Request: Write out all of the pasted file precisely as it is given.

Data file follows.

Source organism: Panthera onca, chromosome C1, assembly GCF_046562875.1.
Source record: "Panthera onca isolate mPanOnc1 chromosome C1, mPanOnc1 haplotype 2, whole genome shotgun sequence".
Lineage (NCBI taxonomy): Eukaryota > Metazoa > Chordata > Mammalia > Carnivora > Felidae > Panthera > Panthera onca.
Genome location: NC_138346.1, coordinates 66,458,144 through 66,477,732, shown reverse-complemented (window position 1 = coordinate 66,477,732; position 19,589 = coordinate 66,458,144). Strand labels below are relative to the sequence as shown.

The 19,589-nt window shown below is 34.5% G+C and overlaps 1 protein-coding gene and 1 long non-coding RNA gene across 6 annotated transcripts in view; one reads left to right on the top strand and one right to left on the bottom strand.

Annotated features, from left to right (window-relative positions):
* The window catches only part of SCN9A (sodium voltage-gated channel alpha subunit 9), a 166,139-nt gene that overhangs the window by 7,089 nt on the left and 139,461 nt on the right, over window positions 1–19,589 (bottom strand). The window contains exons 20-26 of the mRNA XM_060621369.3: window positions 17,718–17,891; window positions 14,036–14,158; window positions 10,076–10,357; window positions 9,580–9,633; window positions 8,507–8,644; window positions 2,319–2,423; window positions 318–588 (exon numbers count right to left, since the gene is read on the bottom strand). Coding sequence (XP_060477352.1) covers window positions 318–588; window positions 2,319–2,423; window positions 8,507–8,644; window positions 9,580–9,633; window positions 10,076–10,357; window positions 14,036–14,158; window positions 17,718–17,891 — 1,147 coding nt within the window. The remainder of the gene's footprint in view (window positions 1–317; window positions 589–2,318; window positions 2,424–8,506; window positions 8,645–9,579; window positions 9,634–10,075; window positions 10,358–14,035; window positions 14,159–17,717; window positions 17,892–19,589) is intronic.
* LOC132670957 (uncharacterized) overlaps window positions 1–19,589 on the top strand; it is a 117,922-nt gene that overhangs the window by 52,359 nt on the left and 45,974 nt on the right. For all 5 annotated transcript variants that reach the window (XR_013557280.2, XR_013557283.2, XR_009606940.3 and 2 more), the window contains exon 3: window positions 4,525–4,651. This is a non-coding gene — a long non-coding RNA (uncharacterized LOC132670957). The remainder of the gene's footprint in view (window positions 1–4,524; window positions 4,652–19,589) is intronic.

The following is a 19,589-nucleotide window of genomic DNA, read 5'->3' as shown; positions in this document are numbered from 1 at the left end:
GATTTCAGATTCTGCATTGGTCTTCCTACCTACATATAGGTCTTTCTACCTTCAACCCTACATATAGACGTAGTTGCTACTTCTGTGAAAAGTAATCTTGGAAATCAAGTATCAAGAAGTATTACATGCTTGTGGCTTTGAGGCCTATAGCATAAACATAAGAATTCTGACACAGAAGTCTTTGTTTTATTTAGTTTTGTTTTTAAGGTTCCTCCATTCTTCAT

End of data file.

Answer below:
Source organism: Panthera onca, chromosome C1, assembly GCF_046562875.1.
Source record: "Panthera onca isolate mPanOnc1 chromosome C1, mPanOnc1 haplotype 2, whole genome shotgun sequence".
Lineage (NCBI taxonomy): Eukaryota > Metazoa > Chordata > Mammalia > Carnivora > Felidae > Panthera > Panthera onca.
Genome location: NC_138346.1, coordinates 66,458,144 through 66,477,732, shown reverse-complemented (window position 1 = coordinate 66,477,732; position 19,589 = coordinate 66,458,144). Strand labels below are relative to the sequence as shown.

The 19,589-nt window shown below is 34.5% G+C and overlaps 1 protein-coding gene and 1 long non-coding RNA gene across 6 annotated transcripts in view; one reads left to right on the top strand and one right to left on the bottom strand.

Annotated features, from left to right (window-relative positions):
* The window catches only part of SCN9A (sodium voltage-gated channel alpha subunit 9), a 166,139-nt gene that overhangs the window by 7,089 nt on the left and 139,461 nt on the right, over window positions 1–19,589 (bottom strand). The window contains exons 20-26 of the mRNA XM_060621369.3: window positions 17,718–17,891; window positions 14,036–14,158; window positions 10,076–10,357; window positions 9,580–9,633; window positions 8,507–8,644; window positions 2,319–2,423; window positions 318–588 (exon numbers count right to left, since the gene is read on the bottom strand). Coding sequence (XP_060477352.1) covers window positions 318–588; window positions 2,319–2,423; window positions 8,507–8,644; window positions 9,580–9,633; window positions 10,076–10,357; window positions 14,036–14,158; window positions 17,718–17,891 — 1,147 coding nt within the window. The remainder of the gene's footprint in view (window positions 1–317; window positions 589–2,318; window positions 2,424–8,506; window positions 8,645–9,579; window positions 9,634–10,075; window positions 10,358–14,035; window positions 14,159–17,717; window positions 17,892–19,589) is intronic.
* LOC132670957 (uncharacterized) overlaps window positions 1–19,589 on the top strand; it is a 117,922-nt gene that overhangs the window by 52,359 nt on the left and 45,974 nt on the right. For all 5 annotated transcript variants that reach the window (XR_013557280.2, XR_013557283.2, XR_009606940.3 and 2 more), the window contains exon 3: window positions 4,525–4,651. This is a non-coding gene — a long non-coding RNA (uncharacterized LOC132670957). The remainder of the gene's footprint in view (window positions 1–4,524; window positions 4,652–19,589) is intronic.

The following is a 19,589-nucleotide window of genomic DNA, read 5'->3' as shown; positions in this document are numbered from 1 at the left end:
GATTTCAGATTCTGCATTGGTCTTCCTACCTACATATAGGTCTTTCTACCTTCAACCCTACATATAGACGTAGTTGCTACTTCTGTGAAAAGTAATCTTGGAAATCAAGTATCAAGAAGTATTACATGCTTGTGGCTTTGAGGCCTATAGCATAAACATAAGAATTCTGACACAGAAGTCTTTGTTTTATTTAGTTTTGTTTTTAAGGTTCCTCCATTCTTCAT